Can't Diet? We're Hard-Wired to Eat Junk Food

(Image credit: Sergey Galushko | Dreamstime)

If you have trouble abstaining from sweets and junk food during a diet, it might not be entirely your fault.

To some degree, your brain may be wired to work against you, particularly in environments where junk food is abundant, researchers say. This makes dieting understandably difficult.

"The brain is not really set up well to handle food in a way that would promote weight loss," said Brad Appelhans, clinical psychologist and obesity researcher at Rush University in Chcago. "In the current environment, the brain's ability to inhibit eating is continually being tested," Appelhans said.

The idea that obese people are overweight by choice is stigmatizing to patients and not helpful in terms of motivating them to lose weight, Appelhans said.

In the August issue of the Journal of the American Dietetic Association, Appelhans and his colleagues propose a new way to counsel dieters. People should be informed about the processes taking place in their brain that may make them vulnerable to overeating , they say. Then, strategies can be suggested that may help counter these vulnerabilities.

"Counselors can help patients control their weight through strategies focused on the interaction between the brain and the environment, rather than the traditional approach of encouraging patients to simply ignore or fight food cravings and eat fewer calories than they expend,” Appelhans said.

Your brain on food

Some people's brains are more sensitive to food than others, providing a greater motivation to eat, Appelhans said.

"The tastes and textures of food are a stronger influence on the amount of food eaten for those folks," Appelhans said.

And research has shown that obese people's brains release less dopamine in response to food than others. Dopamine is a chemical responsible for signaling rewards in the brain.

"So to get the same dopamine activation, they need a bigger dose of food," Appelhans said.

The ability to suppress or avoid cravings for junk food is, in large part, controlled by the brain's prefrontal cortex. Differences in the prefrontal cortex may result in a decreased ability to inhibit eating, Appelhans said. Stress can also disrupt the brain mechanism responsible for inhibitory control and promote over-eating.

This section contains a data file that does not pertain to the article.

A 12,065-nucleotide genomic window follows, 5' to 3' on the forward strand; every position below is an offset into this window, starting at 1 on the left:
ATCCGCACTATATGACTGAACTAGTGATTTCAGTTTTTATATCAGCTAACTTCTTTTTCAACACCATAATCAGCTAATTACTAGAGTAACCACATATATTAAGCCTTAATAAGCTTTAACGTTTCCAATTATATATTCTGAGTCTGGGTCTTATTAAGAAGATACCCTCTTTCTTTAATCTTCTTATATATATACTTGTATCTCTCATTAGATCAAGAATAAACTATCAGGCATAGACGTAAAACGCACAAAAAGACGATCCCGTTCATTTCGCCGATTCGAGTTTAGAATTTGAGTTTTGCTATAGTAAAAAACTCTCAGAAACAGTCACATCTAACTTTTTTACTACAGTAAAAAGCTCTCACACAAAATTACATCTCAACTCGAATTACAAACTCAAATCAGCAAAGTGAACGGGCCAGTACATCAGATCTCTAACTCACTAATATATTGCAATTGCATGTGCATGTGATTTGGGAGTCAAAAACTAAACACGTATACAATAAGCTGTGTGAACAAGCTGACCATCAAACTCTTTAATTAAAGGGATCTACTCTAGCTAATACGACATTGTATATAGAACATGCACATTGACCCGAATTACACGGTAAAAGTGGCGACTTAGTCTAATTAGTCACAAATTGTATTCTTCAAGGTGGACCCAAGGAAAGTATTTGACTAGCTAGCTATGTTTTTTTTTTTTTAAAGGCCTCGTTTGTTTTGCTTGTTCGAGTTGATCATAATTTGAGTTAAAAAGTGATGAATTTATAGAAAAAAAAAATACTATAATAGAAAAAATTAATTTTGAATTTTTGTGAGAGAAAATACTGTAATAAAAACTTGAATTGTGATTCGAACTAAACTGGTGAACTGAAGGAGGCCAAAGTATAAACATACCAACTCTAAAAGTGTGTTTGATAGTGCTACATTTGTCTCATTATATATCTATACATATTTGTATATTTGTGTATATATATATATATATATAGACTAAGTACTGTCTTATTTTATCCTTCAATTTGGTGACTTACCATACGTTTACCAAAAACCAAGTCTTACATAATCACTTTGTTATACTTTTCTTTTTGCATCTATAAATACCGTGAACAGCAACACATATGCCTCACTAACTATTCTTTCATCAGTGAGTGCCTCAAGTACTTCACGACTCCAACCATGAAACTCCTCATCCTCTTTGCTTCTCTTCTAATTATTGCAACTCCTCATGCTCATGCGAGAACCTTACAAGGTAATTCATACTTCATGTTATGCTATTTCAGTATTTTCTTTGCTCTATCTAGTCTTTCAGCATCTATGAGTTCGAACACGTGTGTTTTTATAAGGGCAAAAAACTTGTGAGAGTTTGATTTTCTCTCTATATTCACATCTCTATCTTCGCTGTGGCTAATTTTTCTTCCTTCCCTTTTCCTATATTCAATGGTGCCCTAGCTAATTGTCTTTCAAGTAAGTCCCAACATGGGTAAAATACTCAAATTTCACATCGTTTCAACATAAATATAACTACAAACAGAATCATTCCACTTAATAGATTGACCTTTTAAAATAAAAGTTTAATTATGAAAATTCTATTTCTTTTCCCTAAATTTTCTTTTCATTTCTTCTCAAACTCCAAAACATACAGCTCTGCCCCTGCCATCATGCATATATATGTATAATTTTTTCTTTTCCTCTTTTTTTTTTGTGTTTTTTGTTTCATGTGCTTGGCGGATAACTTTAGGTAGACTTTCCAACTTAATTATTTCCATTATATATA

And we all have a tendency to prefer immediate rewards over future rewards, Appelhans said. Weight loss intrinsically requires choosing delayed rewards (such as health benefits) over immediate rewards (such as that delicious slice of chocolate cake).

What to do

The researchers recommend the following strategies for dieters:

  • Place fatty foods out of sight in your home or workplace to prevent activation of your brain's rewards circuitry.
  • Practice stress management techniques, to avoid eating in response to stress.
  • Avoid buffets, as they challenge inhibitory control in the brain.
  • Focus on short-term goals, such as reducing your daily calorie intake by a certain amount or cooking a healthy dinner three times a week.

Pass it on: To a certain extent, your brain is wired to work against you during a diet.

Follow MyHealthNewsDaily staff writer Rachael Rettner on Twitter @RachaelRettner. Like MyHealthNewsDaily on Facebook.

Rachael Rettner

Rachael is a Live Science contributor, and was a former channel editor and senior writer for Live Science between 2010 and 2022. She has a master's degree in journalism from New York University's Science, Health and Environmental Reporting Program. She also holds a B.S. in molecular biology and an M.S. in biology from the University of California, San Diego. Her work has appeared in Scienceline, The Washington Post and Scientific American.